Mark Carney told senior ministers yesterday that the Bank of England is modelling for a 33 per cent fall in house prices in the case of a worst case no-deal Brexit scenario.
The governor warned that a combination of increased unemployment, low economic growth and higher inflation and interest rates as a consequence of a drop in sterling could drive such a crash, leading to “millions in negative equity.”
The purpose of the briefing was to review plans in case of a no-deal exit, and Carney did say that such a scenario was something that UK banks and the broader financial system was now prepared for, but also pointed out that there is no longer any room to cut interest rates to counter any negative consequences, as this would lead to inflation – leaving few tools at the bank’s disposal.
Carney, who has recently agreed to stay on as BoE governor until 31 January 2020 “to ensure a smooth exit from the EU,” has faced accusations – from MPs at times – of pushing “project fear” in the past, stemming from gloomy predictions made prior to the EU referendum.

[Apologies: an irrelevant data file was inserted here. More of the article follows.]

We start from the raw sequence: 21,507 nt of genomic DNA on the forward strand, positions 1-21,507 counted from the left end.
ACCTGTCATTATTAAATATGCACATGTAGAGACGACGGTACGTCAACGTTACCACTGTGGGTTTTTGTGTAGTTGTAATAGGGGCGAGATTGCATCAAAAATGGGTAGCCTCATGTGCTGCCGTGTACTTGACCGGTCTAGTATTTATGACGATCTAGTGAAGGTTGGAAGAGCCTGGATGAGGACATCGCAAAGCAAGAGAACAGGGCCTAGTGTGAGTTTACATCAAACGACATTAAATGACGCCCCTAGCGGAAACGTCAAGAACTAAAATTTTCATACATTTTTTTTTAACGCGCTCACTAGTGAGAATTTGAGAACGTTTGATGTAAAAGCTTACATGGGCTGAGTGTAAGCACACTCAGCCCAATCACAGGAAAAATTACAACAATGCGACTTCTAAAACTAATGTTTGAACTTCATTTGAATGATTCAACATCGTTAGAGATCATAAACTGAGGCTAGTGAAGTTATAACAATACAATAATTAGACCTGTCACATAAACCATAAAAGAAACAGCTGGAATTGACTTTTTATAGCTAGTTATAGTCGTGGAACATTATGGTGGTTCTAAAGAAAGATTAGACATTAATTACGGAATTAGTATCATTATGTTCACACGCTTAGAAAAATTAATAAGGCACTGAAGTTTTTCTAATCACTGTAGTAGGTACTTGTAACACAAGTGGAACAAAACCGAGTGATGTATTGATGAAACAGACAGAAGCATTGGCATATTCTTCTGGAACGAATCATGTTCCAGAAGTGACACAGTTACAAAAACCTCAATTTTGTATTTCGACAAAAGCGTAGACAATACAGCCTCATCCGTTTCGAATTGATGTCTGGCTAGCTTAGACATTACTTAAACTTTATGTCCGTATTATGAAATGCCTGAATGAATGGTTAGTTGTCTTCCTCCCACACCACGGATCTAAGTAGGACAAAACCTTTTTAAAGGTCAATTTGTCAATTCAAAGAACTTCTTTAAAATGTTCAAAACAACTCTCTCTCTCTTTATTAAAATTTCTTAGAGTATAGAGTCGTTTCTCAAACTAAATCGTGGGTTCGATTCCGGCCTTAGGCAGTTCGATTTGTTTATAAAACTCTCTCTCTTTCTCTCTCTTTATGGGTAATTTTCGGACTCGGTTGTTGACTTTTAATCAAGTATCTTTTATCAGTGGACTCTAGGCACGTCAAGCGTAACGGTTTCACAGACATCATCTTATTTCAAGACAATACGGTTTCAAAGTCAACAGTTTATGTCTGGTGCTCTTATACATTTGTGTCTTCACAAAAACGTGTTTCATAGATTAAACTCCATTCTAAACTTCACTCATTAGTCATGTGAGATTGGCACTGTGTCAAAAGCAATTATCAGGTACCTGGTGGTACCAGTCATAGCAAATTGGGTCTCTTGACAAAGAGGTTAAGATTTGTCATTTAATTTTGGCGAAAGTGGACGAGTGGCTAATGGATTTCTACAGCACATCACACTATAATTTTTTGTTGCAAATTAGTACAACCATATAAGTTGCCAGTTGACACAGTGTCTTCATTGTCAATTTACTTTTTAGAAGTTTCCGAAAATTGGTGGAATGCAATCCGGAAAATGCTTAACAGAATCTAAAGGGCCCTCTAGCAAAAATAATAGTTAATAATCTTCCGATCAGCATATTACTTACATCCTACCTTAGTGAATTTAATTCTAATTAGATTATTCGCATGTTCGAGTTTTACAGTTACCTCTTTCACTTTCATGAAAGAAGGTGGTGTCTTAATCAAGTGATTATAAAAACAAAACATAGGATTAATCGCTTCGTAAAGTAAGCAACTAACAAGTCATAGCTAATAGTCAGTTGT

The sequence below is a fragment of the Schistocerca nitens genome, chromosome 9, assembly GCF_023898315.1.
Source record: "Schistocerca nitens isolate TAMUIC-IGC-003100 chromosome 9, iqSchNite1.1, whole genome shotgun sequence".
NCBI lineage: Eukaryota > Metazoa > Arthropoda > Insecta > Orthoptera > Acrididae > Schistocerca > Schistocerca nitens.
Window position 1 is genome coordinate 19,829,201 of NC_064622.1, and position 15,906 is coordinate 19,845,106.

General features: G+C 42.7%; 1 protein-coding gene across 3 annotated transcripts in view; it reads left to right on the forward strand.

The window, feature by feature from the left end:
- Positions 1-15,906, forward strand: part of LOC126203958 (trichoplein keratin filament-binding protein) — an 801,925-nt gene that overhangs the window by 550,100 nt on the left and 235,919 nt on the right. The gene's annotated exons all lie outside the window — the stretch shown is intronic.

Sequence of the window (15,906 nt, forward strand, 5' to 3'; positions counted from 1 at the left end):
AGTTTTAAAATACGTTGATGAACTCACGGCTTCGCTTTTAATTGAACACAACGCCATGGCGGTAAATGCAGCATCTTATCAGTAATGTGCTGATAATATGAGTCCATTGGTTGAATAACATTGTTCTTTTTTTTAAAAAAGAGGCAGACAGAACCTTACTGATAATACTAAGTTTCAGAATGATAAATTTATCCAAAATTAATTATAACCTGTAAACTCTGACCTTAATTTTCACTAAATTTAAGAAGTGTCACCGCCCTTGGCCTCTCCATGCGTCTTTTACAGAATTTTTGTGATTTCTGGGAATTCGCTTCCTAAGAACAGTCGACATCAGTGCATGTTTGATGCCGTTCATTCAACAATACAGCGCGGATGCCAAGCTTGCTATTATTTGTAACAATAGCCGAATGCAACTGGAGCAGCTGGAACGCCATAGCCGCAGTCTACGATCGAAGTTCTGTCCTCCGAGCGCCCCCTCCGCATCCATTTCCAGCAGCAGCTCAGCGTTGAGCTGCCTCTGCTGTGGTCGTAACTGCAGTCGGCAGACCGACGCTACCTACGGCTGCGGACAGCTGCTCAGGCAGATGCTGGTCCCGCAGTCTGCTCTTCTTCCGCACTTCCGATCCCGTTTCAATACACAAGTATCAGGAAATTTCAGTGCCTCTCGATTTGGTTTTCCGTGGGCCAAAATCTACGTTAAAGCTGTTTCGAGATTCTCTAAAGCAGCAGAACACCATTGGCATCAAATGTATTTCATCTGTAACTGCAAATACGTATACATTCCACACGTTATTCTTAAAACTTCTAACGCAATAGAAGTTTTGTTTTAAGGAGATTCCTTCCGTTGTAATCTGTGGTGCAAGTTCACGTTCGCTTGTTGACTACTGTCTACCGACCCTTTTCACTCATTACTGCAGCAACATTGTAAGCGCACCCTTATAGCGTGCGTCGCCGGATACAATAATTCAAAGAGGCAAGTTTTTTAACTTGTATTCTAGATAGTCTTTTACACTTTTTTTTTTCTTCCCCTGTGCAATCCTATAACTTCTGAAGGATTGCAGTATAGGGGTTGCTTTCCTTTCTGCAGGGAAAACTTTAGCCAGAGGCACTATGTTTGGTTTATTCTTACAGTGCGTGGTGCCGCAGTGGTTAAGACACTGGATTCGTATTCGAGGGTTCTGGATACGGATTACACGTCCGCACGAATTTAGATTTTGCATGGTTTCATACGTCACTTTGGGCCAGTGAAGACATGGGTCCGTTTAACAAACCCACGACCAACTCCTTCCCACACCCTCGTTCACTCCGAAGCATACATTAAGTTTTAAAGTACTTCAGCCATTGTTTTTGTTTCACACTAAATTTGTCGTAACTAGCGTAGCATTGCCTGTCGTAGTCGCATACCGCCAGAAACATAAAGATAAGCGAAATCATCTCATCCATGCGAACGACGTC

However, The Financial Times quotes from an observer at the briefing: “All of the predictions were grim and the numbers were chilling. Carney was listened to respectfully. He took a few questions afterwards, but none of them were hostile.”
Coreco director Andrew Montlake says: “Hopefully there will be more clarity today, because [Carney’s] comments might have been taken slightly out of context… either way, it’s not helpful to make public statements like this.
“On the other hand, there are some real risks in a no-deal exit. What we need from politicians and those in positions [like Carney’s] is commentary that explains these risks without inflaming people.”
Emoov.co.uk chief executive Russell Quirk adds: “Mark Carney is supposed to be a custodian of the British economy. Instead, he continually indulges in talking it down in order to try to bring about the negative prophecies that he spouts as an ardent Remainer.
“Regardless of his political stance, he would do well to wind his neck in and desist from being such a fiscal Grim Reaper. Not one of his forecasts has materialised to any truth and his talk of house prices dropping by a third in the event of a no-deal Brexit are pure fiction, based upon bluff and bluster and nothing more.”